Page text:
Little Current Fish and Game Club challenged by spring walleye netting

The atmosphere in the downstairs meeting hall of the Little Current branch of the Royal Canadian Legion was remarkably subdued considering the frustration felt by members of the Little Current Fish and Game Club (LCFGC) over the future of their Sheguiandah walleye hatchery and the highly successful educational program operated by the club each spring.

The issue centred on the lack of walleye to be found in the club’s weir nets during the spring run due to the presence of nets across the bay. Those nets, allegedly set by a member of the Sheguiandah First Nation, inhibited the spring spawning run up Bass Creek.

Discussion during the meeting made it clear that club members recognize the aboriginal and treaty rights of Indigenous harvesters, but the realization that all of the hard work of capturing, milking and fertilizing walleye eggs in the frigid water each spring was in jeopardy due to spring netting of the spawn by one individual without regard to the future of the fishery was clearly demoralizing for those present.

The meeting began with a motion to suspend the hatchery program and the highly acclaimed educational program associated with that work. The hatchery program was established in 1986 and the educational program has been ongoing since 2005 and has been highly successful in educating Grade 4 students from most of the Island’s public and federal schools about the importance of conservation to the future of the fishery and the work being done to support and enhance that fishery. The resurgence of the walleye sports fishery in recent years also speaks volumes as to the success of the hatchery program.

“Every year it kept getting better and better,” said LCFGC president Bill Strain, who noted that the members of the club’s Riverwatch program reported that the run “some nights was incredible.”

Mr. Strain noted that there had been issues in the past with Indigenous harvesters from outside the local First Nations territories coming to Bass Creek to spear fish, but that a collaborative effort between elders from local First Nations and the assistance of Anishinabe Nation Grand Council Chief Patrick Madahbee had alleviated those challenges.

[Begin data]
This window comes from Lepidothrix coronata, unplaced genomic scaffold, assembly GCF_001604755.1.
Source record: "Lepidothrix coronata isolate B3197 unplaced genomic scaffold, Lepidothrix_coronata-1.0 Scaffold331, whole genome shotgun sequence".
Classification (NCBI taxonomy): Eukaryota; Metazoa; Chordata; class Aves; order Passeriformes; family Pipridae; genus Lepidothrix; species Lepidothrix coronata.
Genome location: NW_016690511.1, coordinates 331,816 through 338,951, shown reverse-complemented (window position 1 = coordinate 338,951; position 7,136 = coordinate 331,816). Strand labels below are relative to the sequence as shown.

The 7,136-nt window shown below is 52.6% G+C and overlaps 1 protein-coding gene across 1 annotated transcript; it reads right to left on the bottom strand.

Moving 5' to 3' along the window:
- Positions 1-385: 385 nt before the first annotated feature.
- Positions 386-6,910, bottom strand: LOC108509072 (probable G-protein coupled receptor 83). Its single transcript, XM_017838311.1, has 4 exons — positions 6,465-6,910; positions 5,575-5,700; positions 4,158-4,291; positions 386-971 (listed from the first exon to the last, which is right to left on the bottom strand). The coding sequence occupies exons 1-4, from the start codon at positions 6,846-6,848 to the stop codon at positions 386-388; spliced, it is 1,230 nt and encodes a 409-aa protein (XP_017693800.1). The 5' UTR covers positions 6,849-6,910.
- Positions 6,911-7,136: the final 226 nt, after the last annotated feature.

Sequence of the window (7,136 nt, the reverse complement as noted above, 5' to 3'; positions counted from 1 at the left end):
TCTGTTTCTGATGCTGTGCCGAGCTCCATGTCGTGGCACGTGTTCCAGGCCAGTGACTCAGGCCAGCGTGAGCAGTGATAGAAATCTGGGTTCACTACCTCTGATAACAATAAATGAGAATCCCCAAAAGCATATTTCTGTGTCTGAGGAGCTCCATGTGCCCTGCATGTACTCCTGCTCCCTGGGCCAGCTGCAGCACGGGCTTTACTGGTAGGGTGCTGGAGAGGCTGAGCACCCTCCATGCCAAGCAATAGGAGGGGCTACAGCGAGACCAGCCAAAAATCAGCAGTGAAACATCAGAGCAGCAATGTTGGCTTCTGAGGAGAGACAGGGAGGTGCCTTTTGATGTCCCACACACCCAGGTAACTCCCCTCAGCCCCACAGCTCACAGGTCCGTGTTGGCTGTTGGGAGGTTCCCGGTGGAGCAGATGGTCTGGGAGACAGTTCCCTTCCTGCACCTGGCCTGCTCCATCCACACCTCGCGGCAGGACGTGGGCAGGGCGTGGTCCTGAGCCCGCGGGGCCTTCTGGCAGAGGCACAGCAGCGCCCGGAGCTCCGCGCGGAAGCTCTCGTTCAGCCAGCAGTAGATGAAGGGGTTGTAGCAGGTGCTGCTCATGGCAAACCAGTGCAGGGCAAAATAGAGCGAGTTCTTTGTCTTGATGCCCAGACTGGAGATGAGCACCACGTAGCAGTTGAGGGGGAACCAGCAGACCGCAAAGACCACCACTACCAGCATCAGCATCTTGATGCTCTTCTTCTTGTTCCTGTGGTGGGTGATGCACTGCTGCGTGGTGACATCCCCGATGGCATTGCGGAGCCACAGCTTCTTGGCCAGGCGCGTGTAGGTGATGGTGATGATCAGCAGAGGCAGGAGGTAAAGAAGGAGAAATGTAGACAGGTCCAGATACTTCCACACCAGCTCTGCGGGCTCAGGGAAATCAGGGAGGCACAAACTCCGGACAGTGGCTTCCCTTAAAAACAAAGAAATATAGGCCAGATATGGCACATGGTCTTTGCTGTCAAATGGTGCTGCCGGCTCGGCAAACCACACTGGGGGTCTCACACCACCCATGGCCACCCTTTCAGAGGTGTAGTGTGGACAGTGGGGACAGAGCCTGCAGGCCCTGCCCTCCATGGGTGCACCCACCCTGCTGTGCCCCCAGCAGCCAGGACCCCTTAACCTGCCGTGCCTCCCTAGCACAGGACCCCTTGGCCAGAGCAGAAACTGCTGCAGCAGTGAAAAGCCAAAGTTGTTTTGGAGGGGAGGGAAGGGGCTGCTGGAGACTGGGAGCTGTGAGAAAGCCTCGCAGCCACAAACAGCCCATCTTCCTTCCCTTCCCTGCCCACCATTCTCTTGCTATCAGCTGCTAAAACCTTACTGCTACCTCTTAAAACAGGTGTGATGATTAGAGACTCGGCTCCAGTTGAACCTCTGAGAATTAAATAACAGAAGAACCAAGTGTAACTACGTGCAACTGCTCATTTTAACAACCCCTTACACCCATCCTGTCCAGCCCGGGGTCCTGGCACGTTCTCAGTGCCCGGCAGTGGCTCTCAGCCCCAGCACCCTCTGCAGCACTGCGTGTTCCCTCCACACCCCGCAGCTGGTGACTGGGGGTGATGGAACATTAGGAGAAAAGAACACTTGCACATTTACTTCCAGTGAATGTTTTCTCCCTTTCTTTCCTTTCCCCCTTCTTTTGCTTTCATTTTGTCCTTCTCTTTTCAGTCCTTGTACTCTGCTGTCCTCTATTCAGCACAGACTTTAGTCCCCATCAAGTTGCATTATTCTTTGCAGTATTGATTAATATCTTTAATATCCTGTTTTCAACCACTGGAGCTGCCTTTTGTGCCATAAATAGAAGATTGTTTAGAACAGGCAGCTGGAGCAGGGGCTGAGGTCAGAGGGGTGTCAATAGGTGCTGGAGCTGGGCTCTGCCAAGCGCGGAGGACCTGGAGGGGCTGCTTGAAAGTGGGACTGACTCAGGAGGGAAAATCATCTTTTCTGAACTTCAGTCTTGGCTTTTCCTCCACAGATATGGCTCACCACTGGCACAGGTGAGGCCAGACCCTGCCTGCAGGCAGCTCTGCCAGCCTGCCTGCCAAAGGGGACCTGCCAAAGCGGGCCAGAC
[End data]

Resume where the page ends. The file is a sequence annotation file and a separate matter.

But over the past couple of springs there has been a significant drop in the number of walleye making the journey to Bass Creek.

“This year the Riverwatch couldn’t see any fish,” said Mr. Strain.

The key element that has been different recently is that a local First Nation harvester had spread nets across the mouth of the bay during the spring run. Club members reported having seen that individual selling walleye on the online classified site Kijiji.

In fact, so few fish made their way into the club’s weirs at the mouth of Bass Creek that the hatchery program now appears to be becoming unsustainable.

Approaches have been made to local First Nations’ chiefs seeking a meeting to discuss the impending calamity and to lobby Indigenous communities for their assistance in finding a solution, but with a number of elections in the immediate offing, those pleas have so far gone unanswered, leaving the club members who spend each spring struggling through freezing cold water in the pre-dawn hours both demoralized and frustrated.